The Palo Alto Byxbee Park project transformed a newly closed landfill into a public amenity, where people could recreate, recharge, and enjoy what some think of as a natural landscape. The surrounding Palo Alto Baylands was not and had not been a “natural” landscape for many years – even though it has wetlands, populations of reptiles, mammals, migrating and resident birds, and wonderful views of marshes and the bay to the east. Besides the landfill itself, the area included, in close proximity, a municipal airport, a golf course, a water treatment plant, an antenna farm, a yacht basin, a bay lands interpretive center, a flood control basin, high-tension power lines and a major freeway.
As design team members, we were charged with preserving and expanding the marshes, protecting the wildlife and restoring a diversity of plant and animal life, while making provisions for pedestrian and bicyclists, and restricting urban intrusion. Ultimately, we were to ensure that the disposal area became an environmental asset and a continuation of the natural green space. As artists, we were to fully integrate art with the park landscape and its surrounding landscape.
Because of the site’s context, as outlined above, and because of the physical nature of the landfill itself and its litany of design constraints, the team argued that it would not be possible to return the site to some undefined and romantic notion of nature. Robert Morris’ ethical questions raised at the symposium organized by the Seattle Art Museum in 1977 concerning the implications of wiping away land-use transgressions of the past through the application of an artistic overlay, strengthened our request to the City of Palo Alto to allow us to work with what the site offered at present, and to address a situation where the systems of nature and systems supporting human activity had merged creating a new ambiguous landscape. Furthermore, we were inspired by Bayer’s Mill Creek Canyon Earthworks offering of a creative and inspirational solution for the practical problems of flood control and drainage in an altered watershed. Bayer’s work did not deny past usage, but instead addressed the issues at hand, while creating a well-used and popular public space and an iconic work of art.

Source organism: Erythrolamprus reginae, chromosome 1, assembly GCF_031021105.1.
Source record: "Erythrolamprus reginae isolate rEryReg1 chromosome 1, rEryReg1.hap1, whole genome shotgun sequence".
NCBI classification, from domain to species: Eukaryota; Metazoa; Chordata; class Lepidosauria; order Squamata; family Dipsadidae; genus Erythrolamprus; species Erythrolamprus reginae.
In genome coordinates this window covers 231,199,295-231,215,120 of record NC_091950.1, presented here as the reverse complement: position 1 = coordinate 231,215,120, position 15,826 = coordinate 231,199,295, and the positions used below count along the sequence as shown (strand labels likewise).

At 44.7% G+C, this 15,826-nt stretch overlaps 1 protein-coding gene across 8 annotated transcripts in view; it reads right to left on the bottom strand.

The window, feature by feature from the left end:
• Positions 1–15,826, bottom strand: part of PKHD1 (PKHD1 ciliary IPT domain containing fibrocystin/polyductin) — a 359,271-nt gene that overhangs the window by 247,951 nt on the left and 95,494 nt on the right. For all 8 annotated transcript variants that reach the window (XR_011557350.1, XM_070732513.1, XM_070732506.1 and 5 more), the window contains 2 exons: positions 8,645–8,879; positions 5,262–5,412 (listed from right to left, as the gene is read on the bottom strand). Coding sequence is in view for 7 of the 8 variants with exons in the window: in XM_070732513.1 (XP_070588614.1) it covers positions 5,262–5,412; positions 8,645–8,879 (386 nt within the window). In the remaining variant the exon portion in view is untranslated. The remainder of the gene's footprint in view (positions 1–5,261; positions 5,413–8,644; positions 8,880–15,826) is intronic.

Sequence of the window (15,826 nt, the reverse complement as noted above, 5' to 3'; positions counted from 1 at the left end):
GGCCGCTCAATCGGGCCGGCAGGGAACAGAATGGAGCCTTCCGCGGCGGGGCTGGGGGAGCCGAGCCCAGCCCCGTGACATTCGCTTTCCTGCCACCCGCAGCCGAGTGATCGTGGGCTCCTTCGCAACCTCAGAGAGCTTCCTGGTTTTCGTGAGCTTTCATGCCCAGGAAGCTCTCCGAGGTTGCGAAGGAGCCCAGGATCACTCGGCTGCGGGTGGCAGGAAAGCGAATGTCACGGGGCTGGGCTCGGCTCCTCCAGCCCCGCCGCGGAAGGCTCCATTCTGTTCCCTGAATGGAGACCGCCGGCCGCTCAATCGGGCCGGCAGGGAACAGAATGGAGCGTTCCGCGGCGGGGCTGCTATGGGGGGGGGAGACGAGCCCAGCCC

With the support of Palo Alto’s Visual Arts Jury and City Council, our master plan for the 120 acre landfill was approved. Part of this plan was a treatment of a recently closed portion of 45 acres which included a series of sculptural elements designed to heighten people’s sense of discovery, connect them with the contextual aspects of the place and to highlight the interplay between natural and built systems. The remaining 75 acres will be closed and capped in 2010.
Peter Richards has built a reputation for creating public spaces that involve many layers of complexity. As a long-term Artist in Residence at the Exploratorium (an innovative science museum in San Francisco, California), Richards shares his enthusiasm for nature and their elements through his work. His engaging outdoor sculptures and immersive landscaped environments bring such phenomena as wind and tidal movement into a larger cultural context.
Peter Richards received his B.A. degree in sculpture from Colorado College in 1967 and a M.F.A degree in sculpture from the Rinehart School of Sculpture in Baltimore in 1969. He has permanent outdoor installations in Austria, New York, Colorado, California and Washington. He has taught at the Center for Experimental and Interdisciplinary Arts at San Francisco State University, Ecole d' Art Aix en Provence, the San Francisco Art Institute and Stanford University. He was a founder of McColl Center for Visual Art in Charlotte, North Carolina, and was a Research Fellow at the Studio for Creative Inquiry, Carnegie Mellon University. As previously noted, he is currently Senior Artist at The Exploratorium in San Francisco, California.
Byxbee Landfill Park, 45 acres. landscaping materials, concrete, wood, steel, rope. 1991, commissioned by the City of Palo Alto. Created in collaboration with Michael Oppenheimer and George Hargreaves and Associates.
1. Pole Field
A field of poles was planted at the easternmost tip of the park. Evenly cut to form a tilting plane, they are spaced in a grid formation. The land undulates underneath this plane, resulting in some poles being over 15 feet tall, while others are only 18 inches.
The Palo Alto Airstrip can be observed in the distance from this high point in the park. The centerline of the strip was extended through the park itself by aligning pairs of concrete highway barriers along this axis. By placing these barriers at right angles to each other, a series of chevrons were created. They are visible from the air and are an aeronautical symbol meaning "Don't land here."